Comte is a great illustration of several kinds of errors, many of which center on unfounded claims to knowledge. You link to one example of this: his claim that we could never know the chemical composition of stars. But Comte is usually thought of as the founder of sociology: a discipline that he saw as scientifically modeling human social organization based on mathematical laws (per a recent set of Corner exchanges, Hari Seldon anyone?). He and Saint-Simon were called out by Hayek as key intellectual figures in building belief in the current (not possible at some future date) capacity to predict and therefore plan society. A key intellectual task of Hayek, Popper and the other mid-20th century libertarian thinkers was to point out the pseudo-scientific nature of these claims.

It may be that someday we will be able to use knowledge of the genome to predict human social behavior sufficiently to rationally plan our political economy, but we are not there yet. We should rigorously scrutinize claims of the reduction of non-pathological human mental states to scientific phenomena, in part because of the potentially profound political implications of such findings. More precisely, all scientific claims should be subjected to rigorous scrutiny, but we should challenge the sloppy popularization of such claims unless and until they are really scientifically validated, because any such popularization may tend to create an unfounded intellectual climate hospitable to the erosion of political and economic freedom.

(Cross-posted to The Corner)

What Is a Gene “For”

Analogies or metaphors are often useful for starting to understand a given topic, but in my view, serious engagement requires that we progress from this to a description of what is really going on operationally. (Technically, at some linguistic level, I’m sure it all remains some kind of metaphor, but at least things get much, much more concrete.)

The blog Gene Expression has a recent post which explains why when we read a headline about a “gene for depression” or whatever, this is usually very misleading. It is a model of science writing. It’s not easy to engage seriously with the science, avoid jargon, and keep your eye on the main issue. I think that a broadly educated person in the 21st century should have the level of understanding on this topic that you will get from the post.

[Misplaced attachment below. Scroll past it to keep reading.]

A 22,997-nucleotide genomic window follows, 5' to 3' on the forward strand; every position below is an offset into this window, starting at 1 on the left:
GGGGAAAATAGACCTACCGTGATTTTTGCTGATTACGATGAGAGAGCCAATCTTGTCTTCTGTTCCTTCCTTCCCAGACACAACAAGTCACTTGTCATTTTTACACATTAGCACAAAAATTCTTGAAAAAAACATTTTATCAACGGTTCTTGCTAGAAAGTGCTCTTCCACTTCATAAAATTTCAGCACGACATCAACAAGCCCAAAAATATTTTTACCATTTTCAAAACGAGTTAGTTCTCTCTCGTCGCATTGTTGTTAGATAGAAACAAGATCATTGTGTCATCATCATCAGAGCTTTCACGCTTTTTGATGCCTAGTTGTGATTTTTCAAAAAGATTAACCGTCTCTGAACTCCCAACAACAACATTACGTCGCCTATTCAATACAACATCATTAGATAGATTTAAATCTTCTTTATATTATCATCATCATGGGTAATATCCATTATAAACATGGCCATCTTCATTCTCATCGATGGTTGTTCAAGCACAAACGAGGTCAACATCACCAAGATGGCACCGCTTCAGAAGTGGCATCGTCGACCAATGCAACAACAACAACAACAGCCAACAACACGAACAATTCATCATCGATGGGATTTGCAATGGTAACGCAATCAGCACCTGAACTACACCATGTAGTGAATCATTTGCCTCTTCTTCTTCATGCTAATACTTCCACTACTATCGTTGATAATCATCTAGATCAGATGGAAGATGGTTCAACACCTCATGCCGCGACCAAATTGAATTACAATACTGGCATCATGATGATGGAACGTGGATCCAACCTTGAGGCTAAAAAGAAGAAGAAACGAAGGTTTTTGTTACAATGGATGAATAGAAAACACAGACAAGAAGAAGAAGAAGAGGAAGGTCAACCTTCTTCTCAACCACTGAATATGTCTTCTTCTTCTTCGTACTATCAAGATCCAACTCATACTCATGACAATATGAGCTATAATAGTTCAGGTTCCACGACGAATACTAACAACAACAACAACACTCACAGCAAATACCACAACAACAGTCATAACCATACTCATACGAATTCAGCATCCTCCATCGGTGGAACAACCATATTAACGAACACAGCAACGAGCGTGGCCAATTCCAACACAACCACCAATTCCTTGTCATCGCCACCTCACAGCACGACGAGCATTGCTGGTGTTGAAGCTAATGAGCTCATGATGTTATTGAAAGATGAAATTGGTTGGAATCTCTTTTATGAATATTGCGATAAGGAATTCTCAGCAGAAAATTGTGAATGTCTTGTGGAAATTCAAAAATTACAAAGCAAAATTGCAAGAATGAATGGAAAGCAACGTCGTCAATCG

I wrote an article for National Review a few years ago in which I argued that the fact of our ignorance in this area – that while intelligence and other mental traits have been understood to be somewhat heritable since at least the time of Homer, we do not have the practical ability to understand why person X has normal psychological make-up Y based on analysis of his or her genome – is likely to be very important to thinking about public policy in the upcoming decades.

(Cross-posted to The Corner)

Oscar the Grouch

Others have commented that The Muppets serves as, by embodying or enacting, an answer to the fears fans had about what Disney would do with the Muppets franchise. That is to say: Disney knew fans would be afraid that they would exploit the Muppets and thereby destroy them, and this is exactly what the villain in the movie tries to do – replace the Muppets with the odious “Moopets.” By acknowledging the fear, and refuting it by making a movie that is true to the actual Muppet spirit, Disney has proven that they are not the villain in their own movie.

But has anyone noticed that this means the climactic speech of the movie is delivered in bad faith?

Near the end of the film, the Muppets have failed to raise the money necessary to save their old studio and keep their cherished name and brand from being strip-mined by Chris Cooper. As they file out of the home they’ve lost, Kermit gives a rousing, inspirational speech about how they haven’t failed at all, because they did get back together, they did put on a show, and if they want to make a go of it again, they can do that – and Chris Cooper and his contracts can’t stop them. They don’t need their old name and their old studio. They just need each other.

But if that’s true, then why did Disney buy the franchise?

I have mixed feelings about the movie as a whole. There were things in it that I thought were brilliant – and very true to the original Muppets. Top of the list, from my perspective, were the opening “growing up muppet” sequence of Walter and Gary, and the amazing ballad, “Man or Muppet;” close behind is May (Amy Adams) and Miss Piggy’s song, “Me Party.” And there were a variety of other moments that “clicked” with the original. The “rain” on the window that Mary looks out of that turns out to be water from a hose. Traveling by map. The fact that Mary is reading a thesaurus when she’s waiting for Gary back at the hotel. The verse, “Life’s a filet of fish….yes, it is” from “Life’s a Happy Song.” And so forth.